Via in Pads and BGA

Via is a pad with a small plated hole in a Printed Circuit Board (PCB) which serves as a connection between copper tracks on various layers of a PCB. There are two types of micro vias used on multi-layered and high density PCBs, blind vias that can only been seen on one side and buried vias which are invisible. Devices and components with very fine pitches are now vastly used in addition to smaller size of PCBs which has created advanced challenges. A recent technology of PCB manufacturing with a self-describing name “via in pad” is the modern answer to these challenges.

The “via in pad” technique is primarily used to lower inductance, for using packages with finer pitch and for high-density designs. As suggested by its name, vias are placed directly under the pads of a component which provides more space for routing and increases density. Space in PCB is saved, for example: four components are placed by conventional fan-out whereas six are placed in the same space by using via in pad.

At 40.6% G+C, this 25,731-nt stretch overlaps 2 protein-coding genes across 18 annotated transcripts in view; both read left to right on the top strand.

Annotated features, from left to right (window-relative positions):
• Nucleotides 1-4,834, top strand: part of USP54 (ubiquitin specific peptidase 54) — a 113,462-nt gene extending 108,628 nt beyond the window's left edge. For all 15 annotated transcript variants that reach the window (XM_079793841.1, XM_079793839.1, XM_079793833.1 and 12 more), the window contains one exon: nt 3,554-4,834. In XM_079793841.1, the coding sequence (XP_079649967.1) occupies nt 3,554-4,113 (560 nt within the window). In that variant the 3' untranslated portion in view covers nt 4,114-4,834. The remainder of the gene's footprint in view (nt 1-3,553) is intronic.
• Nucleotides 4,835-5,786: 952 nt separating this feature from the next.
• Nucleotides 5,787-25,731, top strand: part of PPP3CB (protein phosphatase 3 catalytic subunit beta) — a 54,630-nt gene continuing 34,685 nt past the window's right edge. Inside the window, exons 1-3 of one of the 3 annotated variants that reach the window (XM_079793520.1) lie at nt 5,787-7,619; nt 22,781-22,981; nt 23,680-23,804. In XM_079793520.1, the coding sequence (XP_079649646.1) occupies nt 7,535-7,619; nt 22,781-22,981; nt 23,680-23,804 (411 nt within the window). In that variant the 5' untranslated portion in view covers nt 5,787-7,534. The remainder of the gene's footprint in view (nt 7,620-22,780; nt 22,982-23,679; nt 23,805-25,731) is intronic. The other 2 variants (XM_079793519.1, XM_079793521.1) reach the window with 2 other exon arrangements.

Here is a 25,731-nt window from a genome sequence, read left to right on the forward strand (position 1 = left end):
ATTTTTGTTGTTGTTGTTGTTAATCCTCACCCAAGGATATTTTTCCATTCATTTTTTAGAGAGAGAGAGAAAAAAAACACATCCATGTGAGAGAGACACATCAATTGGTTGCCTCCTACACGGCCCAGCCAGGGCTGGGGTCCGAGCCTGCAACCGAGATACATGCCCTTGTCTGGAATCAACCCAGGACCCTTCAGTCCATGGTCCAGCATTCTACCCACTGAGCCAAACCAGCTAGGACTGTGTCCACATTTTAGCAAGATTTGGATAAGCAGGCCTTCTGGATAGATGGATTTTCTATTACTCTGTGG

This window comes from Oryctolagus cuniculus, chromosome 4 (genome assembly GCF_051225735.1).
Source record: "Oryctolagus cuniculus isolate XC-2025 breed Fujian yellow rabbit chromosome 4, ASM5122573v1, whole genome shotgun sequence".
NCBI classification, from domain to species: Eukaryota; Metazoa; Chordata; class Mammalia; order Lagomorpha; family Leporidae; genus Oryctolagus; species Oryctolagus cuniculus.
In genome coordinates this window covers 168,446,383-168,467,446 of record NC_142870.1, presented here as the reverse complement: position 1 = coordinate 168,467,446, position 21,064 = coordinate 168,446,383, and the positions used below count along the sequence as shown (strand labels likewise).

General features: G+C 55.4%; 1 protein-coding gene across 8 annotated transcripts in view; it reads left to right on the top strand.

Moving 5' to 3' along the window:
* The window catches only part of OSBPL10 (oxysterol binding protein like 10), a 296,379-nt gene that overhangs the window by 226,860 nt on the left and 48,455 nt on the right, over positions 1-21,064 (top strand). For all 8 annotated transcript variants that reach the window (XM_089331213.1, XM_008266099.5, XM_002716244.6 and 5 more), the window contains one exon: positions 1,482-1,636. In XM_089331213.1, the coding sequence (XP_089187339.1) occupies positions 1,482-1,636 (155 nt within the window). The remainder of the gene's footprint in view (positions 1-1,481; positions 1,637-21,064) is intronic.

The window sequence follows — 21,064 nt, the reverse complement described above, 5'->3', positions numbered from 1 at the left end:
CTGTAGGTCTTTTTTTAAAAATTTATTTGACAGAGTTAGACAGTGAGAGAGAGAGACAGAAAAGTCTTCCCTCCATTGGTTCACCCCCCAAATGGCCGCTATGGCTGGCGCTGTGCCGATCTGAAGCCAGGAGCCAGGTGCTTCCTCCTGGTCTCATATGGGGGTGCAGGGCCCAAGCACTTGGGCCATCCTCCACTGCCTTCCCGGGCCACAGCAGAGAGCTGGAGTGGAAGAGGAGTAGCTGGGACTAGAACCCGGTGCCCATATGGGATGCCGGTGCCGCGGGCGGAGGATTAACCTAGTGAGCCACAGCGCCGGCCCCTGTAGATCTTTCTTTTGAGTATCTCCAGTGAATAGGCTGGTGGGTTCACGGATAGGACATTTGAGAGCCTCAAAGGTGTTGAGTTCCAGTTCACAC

A trade-off to get intermediate cost with intermediate density as compared to buried or blind vias is filled via in pad. Listed below are some important benefits of using “via in pad” technique:
  1. Fine pitch BGAs with lesser fan out (less than 0.75mm)
  2. Close component spacing requirements can be met
  3. Has improved thermal management
  4. High speed PCB design has its own constraints, such as lesser inductance which can be handled
  5. Component location do not require vias to be plugged in
  6. A straight surface is provided for components where they can be easily placed
Despite many pros, this technique has some cons. A new technology is always increases the cost of a product. The two key cost increasing factors studied by PCB vendors were the increased complexity in manufacturing process as well as the cost of the material used in the conductive fill.

Cost of via fill is directly proportional to the number of vias in a design and their sizes, additionally board manufacturing process increases by almost 8 to 10 stages. This increases cost and complexity which can be compensated by the reduction of layers in the design which ultimately reduces the cost of the process.


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